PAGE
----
It was a fun week,
On Monday we finished P-day with an intense game of "Bal Toe'at", or Soccer. It was Missionaries vs. Members, 8 on 8. We played at about 3 in the afternoon, so it was crazy hot. So hot that we were sweating hard before we had started playing. It was one of those days where the game would have been cancelled for safety precautions had we been in America.
Us Elders made a good team. Our squad was about half American half Khmae elders. We actually beat the members; it was a tough win though. You'd be surprised but these little Khmaes can play in 110 degree weather, wearing jeans and flip flops. We will be playing again this afternoon; the khmae's want a rematch.
Soccer was a good workout and no one died despite the heat. Tuesday was even hotter than Monday though. It was rough because I spent the majority of the day outside getting cooked. (Not sunburned though because I have plenty of sunscreen).
After lunch Elder Clark had interviews with baptism candidates in "Poom Tinay" Village. I had to sit outside while he did those. The sun was beating down hard, and the metal sheeting of the shack was reflecting tons of heat at me. I sweat so much. I was praying the interviews would go quickly. I ended up standing there about an hour or so:/
Immediately after the interviews we began biking to one of our far away less-active members homes. I was drinking as much water as I could, but it was all very warm from being outside. During the lesson inside the less active's home (also hot), I just about passed out. I remember being super dizzy and not being able to focus at all. I was just focused on staying conscious. At one point Clark looked at me, signaling me to bear testimony on a point, but I couldn't speak very well, and I was forgetting really easy words. Clark helped me along, but he could tell something was up. One doesn't simply forget the word "Pol-Jay" (blessings)....we use it over 3 times every lesson....So yeah heat exhaustion or something. After the lesson I was able to cool down a bit and the clouds shaded us, so I recovered pretty quick.
Elder Clark and I started running out of ideas for food to make. It seems like we make the same meals everyday. So we decided to buy a blender. I'm excited because there's tons of fruit and stuff at the nearby market. So yeah if anyone knows any quick/easy blender recipes, send me them. Our blender CAN chop ice, I was determined to find one with that capability. We had to go from shop to shop to find one.
I've been using my resistance bands every morning and every night to exercise. Two things I really miss (exercise -wise): Dumbells and Benchpress. Also, our bedroom has a nice thick pad on the ground that I stretch and read on.
Kampong Cham's flooding is going away because it hasn't rained in a while. (I miss the rain because it makes it less hot).
Our missionary work was great this week and we had a lot of success. Our contacting was a record breaker for me, 206 contacts :D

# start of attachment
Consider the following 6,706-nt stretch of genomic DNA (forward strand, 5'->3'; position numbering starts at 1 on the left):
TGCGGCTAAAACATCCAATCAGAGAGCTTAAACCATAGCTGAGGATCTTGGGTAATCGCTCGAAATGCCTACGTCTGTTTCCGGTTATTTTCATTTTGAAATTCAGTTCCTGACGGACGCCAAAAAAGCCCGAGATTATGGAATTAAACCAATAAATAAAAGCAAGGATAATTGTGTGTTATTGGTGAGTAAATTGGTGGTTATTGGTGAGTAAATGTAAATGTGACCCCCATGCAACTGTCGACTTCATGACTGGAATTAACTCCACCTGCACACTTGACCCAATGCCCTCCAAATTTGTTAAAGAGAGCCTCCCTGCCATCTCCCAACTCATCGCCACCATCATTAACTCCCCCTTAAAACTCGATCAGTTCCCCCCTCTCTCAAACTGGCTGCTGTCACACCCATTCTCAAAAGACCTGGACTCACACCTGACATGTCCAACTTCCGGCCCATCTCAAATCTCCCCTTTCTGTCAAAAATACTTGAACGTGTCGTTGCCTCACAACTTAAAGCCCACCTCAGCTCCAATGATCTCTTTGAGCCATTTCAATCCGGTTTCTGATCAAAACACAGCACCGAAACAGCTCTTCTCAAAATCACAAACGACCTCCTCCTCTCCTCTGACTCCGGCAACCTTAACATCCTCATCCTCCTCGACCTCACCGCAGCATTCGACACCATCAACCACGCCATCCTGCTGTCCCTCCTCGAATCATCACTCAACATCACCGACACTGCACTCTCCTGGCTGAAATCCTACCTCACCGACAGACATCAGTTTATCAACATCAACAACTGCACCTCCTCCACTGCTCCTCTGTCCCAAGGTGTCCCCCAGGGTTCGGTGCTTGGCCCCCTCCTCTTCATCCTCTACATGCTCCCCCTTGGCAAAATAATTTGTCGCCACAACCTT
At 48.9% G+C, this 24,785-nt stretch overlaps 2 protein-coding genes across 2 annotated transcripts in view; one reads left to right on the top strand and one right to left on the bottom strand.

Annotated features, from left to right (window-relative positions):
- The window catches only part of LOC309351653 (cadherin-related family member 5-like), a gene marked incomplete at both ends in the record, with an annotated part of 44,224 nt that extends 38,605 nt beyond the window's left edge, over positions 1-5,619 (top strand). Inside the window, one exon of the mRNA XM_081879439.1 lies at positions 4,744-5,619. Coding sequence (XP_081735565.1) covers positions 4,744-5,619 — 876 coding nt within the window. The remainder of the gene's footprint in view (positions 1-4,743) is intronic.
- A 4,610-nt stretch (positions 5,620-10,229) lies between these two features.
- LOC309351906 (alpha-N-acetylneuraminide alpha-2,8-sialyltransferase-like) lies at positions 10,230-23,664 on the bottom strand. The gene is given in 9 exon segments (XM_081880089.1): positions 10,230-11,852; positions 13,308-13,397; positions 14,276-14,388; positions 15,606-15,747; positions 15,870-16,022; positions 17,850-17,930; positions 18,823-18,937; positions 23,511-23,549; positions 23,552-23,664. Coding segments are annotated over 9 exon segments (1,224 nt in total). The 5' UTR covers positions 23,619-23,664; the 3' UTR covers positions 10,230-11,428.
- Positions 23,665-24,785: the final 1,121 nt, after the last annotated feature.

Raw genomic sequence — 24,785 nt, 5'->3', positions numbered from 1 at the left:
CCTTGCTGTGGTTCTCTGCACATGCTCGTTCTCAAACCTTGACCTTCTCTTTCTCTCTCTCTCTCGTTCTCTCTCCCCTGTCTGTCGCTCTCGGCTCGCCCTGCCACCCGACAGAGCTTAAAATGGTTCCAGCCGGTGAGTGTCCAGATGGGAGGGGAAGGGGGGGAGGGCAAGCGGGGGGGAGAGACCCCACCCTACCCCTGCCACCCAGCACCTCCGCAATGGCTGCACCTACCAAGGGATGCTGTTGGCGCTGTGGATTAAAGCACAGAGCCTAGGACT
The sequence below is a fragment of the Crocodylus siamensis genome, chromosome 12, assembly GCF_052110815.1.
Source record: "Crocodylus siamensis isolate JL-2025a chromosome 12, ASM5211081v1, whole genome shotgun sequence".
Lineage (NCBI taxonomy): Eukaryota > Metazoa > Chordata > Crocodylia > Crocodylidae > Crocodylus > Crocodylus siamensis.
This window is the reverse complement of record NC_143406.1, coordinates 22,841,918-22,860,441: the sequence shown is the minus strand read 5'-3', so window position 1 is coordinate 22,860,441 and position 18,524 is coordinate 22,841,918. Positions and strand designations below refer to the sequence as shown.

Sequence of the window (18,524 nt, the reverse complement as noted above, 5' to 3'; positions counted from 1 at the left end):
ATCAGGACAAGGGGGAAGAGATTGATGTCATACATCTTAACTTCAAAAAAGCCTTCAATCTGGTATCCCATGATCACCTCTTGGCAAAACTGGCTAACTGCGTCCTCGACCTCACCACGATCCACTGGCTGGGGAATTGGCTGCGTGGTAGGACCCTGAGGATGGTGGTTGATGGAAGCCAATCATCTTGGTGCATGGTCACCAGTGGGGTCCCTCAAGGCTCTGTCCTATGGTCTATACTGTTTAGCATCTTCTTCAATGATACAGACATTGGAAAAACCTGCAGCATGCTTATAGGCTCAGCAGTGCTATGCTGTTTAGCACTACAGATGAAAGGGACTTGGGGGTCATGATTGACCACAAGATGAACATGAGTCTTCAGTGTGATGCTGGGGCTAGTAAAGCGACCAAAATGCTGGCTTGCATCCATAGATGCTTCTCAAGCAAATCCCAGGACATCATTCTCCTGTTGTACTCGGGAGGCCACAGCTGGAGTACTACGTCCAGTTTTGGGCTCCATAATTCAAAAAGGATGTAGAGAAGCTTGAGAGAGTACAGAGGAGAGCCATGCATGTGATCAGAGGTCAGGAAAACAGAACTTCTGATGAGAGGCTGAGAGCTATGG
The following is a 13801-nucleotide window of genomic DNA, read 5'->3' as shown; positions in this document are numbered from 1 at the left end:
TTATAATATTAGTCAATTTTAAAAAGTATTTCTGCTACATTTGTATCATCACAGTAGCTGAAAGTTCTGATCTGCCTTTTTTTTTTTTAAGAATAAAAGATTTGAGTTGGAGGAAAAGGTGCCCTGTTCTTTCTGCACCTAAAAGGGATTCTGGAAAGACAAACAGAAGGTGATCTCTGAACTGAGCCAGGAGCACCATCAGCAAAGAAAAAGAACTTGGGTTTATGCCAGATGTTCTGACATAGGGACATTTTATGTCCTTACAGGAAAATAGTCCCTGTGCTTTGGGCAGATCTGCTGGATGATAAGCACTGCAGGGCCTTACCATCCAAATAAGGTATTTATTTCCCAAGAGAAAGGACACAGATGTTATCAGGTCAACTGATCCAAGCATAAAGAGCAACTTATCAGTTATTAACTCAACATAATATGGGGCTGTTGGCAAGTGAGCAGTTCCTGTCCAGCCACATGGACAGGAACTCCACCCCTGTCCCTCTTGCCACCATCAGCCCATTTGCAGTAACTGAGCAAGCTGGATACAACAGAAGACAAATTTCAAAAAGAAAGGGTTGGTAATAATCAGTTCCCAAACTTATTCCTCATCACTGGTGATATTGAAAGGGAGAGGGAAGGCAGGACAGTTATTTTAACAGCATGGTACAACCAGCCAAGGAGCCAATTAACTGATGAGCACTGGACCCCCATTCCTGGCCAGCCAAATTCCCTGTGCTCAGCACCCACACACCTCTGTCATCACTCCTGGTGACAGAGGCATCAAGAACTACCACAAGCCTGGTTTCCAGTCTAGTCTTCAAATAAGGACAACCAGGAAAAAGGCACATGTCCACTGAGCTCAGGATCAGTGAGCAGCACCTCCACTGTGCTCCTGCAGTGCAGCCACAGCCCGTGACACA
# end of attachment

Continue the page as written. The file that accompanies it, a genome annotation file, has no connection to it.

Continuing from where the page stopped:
We also had a ton of great lessons, both with investigators and less actives. We gained 4 new investigators. On Sunday we had an investigator attend church, and 3 long time less actives attended as well!(: I know that through the spirit in our lessons people are motivated to do things that may be hard for them. One of our awesome less actives, who had a leg injury preventing him from attending, prayed for strength to go. It was great to see him there.
In one of our lessons with a less-active, I shared the scripture Moroni 7:5
5 For I remember the word of God which saith by their works ye shall know them; for if their works be good, then they are good also.
"Bong Pannut" was super receptive to this verse. He sat there, read the verse, and then looked at me. He said "So...if we do good, we are GOOD, If we do bad, we are BAD". I then asked him if he though of himself as a good person. He responded "Sometimes I'm good, other times I'm not". I told him that no one is perfect, but we can be good. I asked him how he could be good. He looked at me and said, "I'm inactive...I need to go to church, then I will be good". That was exactly what Clark and I wanted to hear.
We teach a lot of lessons on enduring to the end because its so important. What’s the point of starting a race if you're just gonna stop halfway through. Our job as missionaries is to motivate people to keep going, and show them why it’s all worth it. It’s so worth it! J
This week at a restaurant we saw an American (rare). The man was maybe in his early 50's. He told us that he was a missionary for his church. He believes in Jesus Christ so strongly that he wants to share the gospel with the people in Cambodia. We had so much in common, and it was cool to talk about the success we had had. The man has lived here for 4 years or something, but he only speaks about 2 sentences of Khmae: "This is about Jesus Christ" and "call number". He hands out pieces of paper about Jesus for people to read and then call a number. He said he had handed out some 50,000 sheets in the past year. Wow.
I'm glad there are people in the world who know how good the message of Jesus Christ is, and share it. Because of that guy's efforts, 90% of the people we contact/teach have heard of Jesus Christ before. Because of that piece of paper, suddenly they have a base for us to build on when we meet them. It’s awesome! It makes our job WAY easier.
So yeah, just a great week. Love you guys!
-Elder Z (In Cambodia)
I met some deaf kids (all related) and contacted them...In Khmae sign language...It was hard but we did it. Then they wrote on my hand in english...smart kids.
A kid with a cool helmet.